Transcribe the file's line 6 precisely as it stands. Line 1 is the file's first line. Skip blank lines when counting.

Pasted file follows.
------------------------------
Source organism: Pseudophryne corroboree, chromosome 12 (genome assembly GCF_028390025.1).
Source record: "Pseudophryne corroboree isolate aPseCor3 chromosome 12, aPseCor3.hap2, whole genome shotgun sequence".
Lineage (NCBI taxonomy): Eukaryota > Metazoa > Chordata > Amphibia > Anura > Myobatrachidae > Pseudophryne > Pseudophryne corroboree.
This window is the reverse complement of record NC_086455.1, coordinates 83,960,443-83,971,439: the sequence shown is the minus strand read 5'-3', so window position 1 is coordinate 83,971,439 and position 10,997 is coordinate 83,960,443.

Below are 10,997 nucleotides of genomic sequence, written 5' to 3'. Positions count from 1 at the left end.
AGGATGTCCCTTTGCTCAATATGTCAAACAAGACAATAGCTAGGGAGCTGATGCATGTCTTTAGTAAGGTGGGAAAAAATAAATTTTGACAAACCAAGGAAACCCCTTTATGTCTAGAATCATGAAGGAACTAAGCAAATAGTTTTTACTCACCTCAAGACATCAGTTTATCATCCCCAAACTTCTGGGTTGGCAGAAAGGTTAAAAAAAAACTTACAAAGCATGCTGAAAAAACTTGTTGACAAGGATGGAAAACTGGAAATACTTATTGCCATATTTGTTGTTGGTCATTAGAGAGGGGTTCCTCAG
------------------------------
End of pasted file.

AGGATGTCCCTTTGCTCAATATGTCAAACAAGACAATAGCTAGGGAGCTGATGCATGTCTTTAGTAAGGTGGGAAAAAATAAATTTTGACAAACCAAGGAAACCCCTTTATGTCTAGAATCATGAAGGAACTAAGCAAATAGTTTTTACTCACCTCAAGACATCAGTTTATCATCCCCAAACTTCTGGGTTGGCAGAAAGGTTAAAAAAAAACTTACAAAGCATGCTGAAAAAACTTGTTGACAAGGATGGAAAACTGGAAATACTTATTGCCATATTTGTTGTTGGTCATTAGAGAGGGGTTCCTCAG